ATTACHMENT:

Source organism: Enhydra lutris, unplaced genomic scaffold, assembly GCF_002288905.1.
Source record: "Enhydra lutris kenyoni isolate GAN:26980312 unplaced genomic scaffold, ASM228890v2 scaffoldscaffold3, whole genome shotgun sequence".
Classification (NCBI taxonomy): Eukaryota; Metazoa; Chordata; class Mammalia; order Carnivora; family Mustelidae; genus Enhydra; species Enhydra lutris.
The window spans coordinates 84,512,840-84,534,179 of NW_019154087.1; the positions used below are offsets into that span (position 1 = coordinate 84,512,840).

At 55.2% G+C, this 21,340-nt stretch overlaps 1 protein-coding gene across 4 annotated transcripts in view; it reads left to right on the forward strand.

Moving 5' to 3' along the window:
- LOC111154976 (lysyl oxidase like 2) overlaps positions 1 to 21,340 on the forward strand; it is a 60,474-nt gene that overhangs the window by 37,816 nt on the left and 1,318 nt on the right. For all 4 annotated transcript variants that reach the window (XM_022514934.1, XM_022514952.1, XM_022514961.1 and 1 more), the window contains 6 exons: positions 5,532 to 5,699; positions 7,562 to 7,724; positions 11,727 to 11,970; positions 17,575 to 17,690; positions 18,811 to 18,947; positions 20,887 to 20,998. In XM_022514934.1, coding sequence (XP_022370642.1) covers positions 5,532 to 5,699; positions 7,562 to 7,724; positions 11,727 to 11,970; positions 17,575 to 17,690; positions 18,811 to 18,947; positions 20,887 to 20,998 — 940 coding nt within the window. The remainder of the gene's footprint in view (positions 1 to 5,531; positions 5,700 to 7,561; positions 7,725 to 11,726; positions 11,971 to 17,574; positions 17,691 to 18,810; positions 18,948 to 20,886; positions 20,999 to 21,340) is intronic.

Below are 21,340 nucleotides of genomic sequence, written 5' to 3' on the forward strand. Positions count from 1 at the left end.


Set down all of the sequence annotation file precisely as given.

Source organism: Enhydra lutris, unplaced genomic scaffold, assembly GCF_002288905.1.
Source record: "Enhydra lutris kenyoni isolate GAN:26980312 unplaced genomic scaffold, ASM228890v2 scaffoldscaffold3, whole genome shotgun sequence".
Classification (NCBI taxonomy): Eukaryota; Metazoa; Chordata; class Mammalia; order Carnivora; family Mustelidae; genus Enhydra; species Enhydra lutris.
The window spans coordinates 84,512,840-84,534,179 of NW_019154087.1; the positions used below are offsets into that span (position 1 = coordinate 84,512,840).

At 55.2% G+C, this 21,340-nt stretch overlaps 1 protein-coding gene across 4 annotated transcripts in view; it reads left to right on the forward strand.

Moving 5' to 3' along the window:
- LOC111154976 (lysyl oxidase like 2) overlaps positions 1 to 21,340 on the forward strand; it is a 60,474-nt gene that overhangs the window by 37,816 nt on the left and 1,318 nt on the right. For all 4 annotated transcript variants that reach the window (XM_022514934.1, XM_022514952.1, XM_022514961.1 and 1 more), the window contains 6 exons: positions 5,532 to 5,699; positions 7,562 to 7,724; positions 11,727 to 11,970; positions 17,575 to 17,690; positions 18,811 to 18,947; positions 20,887 to 20,998. In XM_022514934.1, coding sequence (XP_022370642.1) covers positions 5,532 to 5,699; positions 7,562 to 7,724; positions 11,727 to 11,970; positions 17,575 to 17,690; positions 18,811 to 18,947; positions 20,887 to 20,998 — 940 coding nt within the window. The remainder of the gene's footprint in view (positions 1 to 5,531; positions 5,700 to 7,561; positions 7,725 to 11,726; positions 11,971 to 17,574; positions 17,691 to 18,810; positions 18,948 to 20,886; positions 20,999 to 21,340) is intronic.

Below are 21,340 nucleotides of genomic sequence, written 5' to 3' on the forward strand. Positions count from 1 at the left end.